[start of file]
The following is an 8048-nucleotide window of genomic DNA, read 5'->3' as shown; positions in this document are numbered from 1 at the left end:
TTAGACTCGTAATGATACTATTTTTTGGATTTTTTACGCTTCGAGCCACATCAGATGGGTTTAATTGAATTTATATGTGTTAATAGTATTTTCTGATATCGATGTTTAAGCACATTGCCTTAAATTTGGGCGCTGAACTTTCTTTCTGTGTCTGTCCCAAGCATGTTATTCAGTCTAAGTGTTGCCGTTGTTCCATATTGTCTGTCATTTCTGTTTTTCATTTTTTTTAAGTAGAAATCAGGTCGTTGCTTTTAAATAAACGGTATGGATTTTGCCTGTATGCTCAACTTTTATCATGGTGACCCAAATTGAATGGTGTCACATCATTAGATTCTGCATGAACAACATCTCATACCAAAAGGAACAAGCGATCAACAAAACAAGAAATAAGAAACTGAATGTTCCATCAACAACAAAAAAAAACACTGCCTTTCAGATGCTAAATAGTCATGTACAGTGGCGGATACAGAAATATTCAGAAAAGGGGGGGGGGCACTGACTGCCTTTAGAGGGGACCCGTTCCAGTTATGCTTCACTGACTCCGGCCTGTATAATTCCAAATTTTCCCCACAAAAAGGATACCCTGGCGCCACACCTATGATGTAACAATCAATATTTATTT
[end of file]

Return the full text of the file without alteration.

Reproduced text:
The following is an 8048-nucleotide window of genomic DNA, read 5'->3' as shown; positions in this document are numbered from 1 at the left end:
TTAGACTCGTAATGATACTATTTTTTGGATTTTTTACGCTTCGAGCCACATCAGATGGGTTTAATTGAATTTATATGTGTTAATAGTATTTTCTGATATCGATGTTTAAGCACATTGCCTTAAATTTGGGCGCTGAACTTTCTTTCTGTGTCTGTCCCAAGCATGTTATTCAGTCTAAGTGTTGCCGTTGTTCCATATTGTCTGTCATTTCTGTTTTTCATTTTTTTTAAGTAGAAATCAGGTCGTTGCTTTTAAATAAACGGTATGGATTTTGCCTGTATGCTCAACTTTTATCATGGTGACCCAAATTGAATGGTGTCACATCATTAGATTCTGCATGAACAACATCTCATACCAAAAGGAACAAGCGATCAACAAAACAAGAAATAAGAAACTGAATGTTCCATCAACAACAAAAAAAAACACTGCCTTTCAGATGCTAAATAGTCATGTACAGTGGCGGATACAGAAATATTCAGAAAAGGGGGGGGGGCACTGACTGCCTTTAGAGGGGACCCGTTCCAGTTATGCTTCACTGACTCCGGCCTGTATAATTCCAAATTTTCCCCACAAAAAGGATACCCTGGCGCCACACCTATGATGTAACAATCAATATTTATTT